The wide adoption of third-party libraries in software projects is beneficial but also risky. Third-party libraries may have security vulnerabilities, may be abandoned by their maintainers, or may no longer align with current project requirements. Under such circumstances, developers need to migrate a library to another library with similar functionalities, but the migration decisions are often opinion-based and sub-optimal with limited information at hand. Therefore, several filtering-based approaches have been proposed to mine library migrations from existing software data, but they suffer from either low precision or low recall with different thresholds, which limits their usefulness in supporting migration decisions.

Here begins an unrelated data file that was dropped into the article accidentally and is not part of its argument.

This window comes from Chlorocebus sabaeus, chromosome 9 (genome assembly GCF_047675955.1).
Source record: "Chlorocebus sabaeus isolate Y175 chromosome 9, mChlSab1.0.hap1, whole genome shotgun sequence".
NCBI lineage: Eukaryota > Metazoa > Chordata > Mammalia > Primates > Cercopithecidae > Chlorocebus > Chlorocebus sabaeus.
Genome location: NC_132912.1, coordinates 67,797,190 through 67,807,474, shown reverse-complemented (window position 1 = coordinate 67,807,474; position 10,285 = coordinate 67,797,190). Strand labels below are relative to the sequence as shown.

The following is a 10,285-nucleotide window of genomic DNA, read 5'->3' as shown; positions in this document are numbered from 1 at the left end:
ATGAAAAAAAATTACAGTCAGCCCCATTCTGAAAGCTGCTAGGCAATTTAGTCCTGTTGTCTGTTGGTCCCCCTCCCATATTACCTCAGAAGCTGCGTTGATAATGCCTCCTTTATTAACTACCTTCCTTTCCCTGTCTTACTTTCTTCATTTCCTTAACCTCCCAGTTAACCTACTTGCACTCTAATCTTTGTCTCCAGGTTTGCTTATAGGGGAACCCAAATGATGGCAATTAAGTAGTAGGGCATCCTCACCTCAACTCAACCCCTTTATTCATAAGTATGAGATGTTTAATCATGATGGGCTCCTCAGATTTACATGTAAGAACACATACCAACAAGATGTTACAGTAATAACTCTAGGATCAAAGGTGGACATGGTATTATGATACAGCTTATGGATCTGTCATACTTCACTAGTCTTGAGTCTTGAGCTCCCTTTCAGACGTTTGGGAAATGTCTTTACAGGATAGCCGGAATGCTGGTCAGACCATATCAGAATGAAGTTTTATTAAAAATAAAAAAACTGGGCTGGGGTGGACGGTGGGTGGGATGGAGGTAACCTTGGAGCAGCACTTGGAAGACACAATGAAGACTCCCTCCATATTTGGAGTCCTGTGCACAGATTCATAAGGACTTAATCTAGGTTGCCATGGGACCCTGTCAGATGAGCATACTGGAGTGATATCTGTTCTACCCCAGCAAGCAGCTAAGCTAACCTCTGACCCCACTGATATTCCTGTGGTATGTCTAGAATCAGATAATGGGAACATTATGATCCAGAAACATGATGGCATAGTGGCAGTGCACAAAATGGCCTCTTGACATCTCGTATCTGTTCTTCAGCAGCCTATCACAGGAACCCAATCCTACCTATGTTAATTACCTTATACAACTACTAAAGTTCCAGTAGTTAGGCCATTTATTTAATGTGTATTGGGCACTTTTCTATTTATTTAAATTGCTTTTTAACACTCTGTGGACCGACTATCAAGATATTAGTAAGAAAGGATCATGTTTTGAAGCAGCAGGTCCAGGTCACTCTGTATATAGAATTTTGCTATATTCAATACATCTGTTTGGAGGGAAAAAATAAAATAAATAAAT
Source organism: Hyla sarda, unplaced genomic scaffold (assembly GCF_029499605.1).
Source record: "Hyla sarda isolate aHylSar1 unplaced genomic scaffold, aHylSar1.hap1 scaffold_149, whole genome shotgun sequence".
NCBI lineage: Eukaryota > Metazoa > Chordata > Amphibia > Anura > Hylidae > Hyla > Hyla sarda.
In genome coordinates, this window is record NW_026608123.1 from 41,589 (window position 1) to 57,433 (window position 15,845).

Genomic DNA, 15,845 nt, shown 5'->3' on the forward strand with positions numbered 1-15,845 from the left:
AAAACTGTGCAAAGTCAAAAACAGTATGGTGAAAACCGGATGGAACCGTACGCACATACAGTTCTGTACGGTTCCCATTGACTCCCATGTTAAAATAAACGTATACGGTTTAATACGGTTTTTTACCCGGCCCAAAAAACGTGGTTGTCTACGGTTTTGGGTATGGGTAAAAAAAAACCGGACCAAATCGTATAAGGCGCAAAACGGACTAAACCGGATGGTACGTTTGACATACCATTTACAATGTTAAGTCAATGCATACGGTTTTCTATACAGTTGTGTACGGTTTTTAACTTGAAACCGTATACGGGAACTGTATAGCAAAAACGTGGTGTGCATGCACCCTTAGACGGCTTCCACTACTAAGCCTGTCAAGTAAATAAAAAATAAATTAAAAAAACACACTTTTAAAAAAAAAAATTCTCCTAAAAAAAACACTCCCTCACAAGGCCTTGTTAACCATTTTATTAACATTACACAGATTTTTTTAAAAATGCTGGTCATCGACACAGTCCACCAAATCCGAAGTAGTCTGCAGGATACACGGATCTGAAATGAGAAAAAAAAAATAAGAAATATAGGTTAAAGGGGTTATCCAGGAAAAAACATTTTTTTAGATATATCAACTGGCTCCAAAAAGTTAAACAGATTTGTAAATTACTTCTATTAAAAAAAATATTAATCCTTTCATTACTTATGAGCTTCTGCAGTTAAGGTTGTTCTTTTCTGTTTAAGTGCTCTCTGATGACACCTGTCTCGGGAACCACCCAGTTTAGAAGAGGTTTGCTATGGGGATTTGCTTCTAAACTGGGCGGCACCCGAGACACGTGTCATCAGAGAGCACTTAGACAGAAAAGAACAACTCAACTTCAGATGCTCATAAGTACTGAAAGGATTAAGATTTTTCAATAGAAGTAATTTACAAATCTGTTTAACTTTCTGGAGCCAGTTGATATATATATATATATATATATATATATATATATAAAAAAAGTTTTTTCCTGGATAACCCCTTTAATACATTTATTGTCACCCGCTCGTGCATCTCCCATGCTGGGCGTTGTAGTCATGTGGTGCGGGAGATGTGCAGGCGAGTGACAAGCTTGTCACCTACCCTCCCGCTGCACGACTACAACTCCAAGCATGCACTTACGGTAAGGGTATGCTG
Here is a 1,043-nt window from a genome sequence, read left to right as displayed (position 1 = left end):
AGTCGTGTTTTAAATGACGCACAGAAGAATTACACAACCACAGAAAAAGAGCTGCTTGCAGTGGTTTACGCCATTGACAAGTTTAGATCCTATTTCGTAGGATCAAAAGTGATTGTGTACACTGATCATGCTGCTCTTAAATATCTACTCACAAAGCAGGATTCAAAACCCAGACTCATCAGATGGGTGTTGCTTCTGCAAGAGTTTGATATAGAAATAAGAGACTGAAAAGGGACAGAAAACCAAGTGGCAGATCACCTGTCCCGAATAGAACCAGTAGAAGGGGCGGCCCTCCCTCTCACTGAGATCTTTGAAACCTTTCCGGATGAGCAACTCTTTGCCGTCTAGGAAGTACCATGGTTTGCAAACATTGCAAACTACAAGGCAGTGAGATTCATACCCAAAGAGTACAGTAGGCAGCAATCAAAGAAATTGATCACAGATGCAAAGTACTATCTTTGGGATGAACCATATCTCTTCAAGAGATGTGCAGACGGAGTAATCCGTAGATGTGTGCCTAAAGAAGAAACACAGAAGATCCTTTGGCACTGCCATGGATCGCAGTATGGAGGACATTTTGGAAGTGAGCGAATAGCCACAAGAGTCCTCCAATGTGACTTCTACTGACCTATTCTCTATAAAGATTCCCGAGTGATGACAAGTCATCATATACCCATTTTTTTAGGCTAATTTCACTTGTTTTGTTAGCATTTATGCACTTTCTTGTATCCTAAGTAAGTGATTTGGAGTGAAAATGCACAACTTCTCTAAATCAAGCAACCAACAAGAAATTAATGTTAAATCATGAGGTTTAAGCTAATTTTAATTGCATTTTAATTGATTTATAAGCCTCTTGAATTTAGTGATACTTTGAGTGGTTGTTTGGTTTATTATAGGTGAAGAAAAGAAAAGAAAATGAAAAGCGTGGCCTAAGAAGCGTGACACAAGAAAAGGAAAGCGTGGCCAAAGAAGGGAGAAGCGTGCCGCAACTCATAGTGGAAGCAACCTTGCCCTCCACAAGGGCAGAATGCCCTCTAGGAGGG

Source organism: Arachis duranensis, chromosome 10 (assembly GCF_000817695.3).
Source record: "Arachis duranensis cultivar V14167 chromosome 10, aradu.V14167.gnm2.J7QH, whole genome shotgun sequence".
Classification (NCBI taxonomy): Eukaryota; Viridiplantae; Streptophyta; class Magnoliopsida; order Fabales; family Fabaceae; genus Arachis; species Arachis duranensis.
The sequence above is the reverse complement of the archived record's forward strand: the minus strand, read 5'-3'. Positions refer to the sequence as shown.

In this paper, we present a novel approach that utilizes multiple metrics to rank and therefore recommend library migrations. Given a library to migrate, our approach first generates candidate target libraries from a large corpus of software repositories, and then ranks them by combining the following four metrics to capture different dimensions of evidence from development history: Rule Support, Message Support, Distance Support, and API Support. We evaluate the performance of our approach with 773 migration rules (190 source libraries) that we borrow from previous work and recover from 21,358 Java GitHub projects. The experiments show that our metrics are effective to help identify real migration targets from other libraries, and our approach significantly outperforms existing works, with MRR of 0.8566, top-1 precision of 0.7947, top-10 NDCG of 0.7665, and top-20 recall of 0.8939. To demonstrate the generality of our approach, we manually verify the recommendation results of 480 most popular libraries and confirm 661 new migration rules from 231 libraries with comparable performance.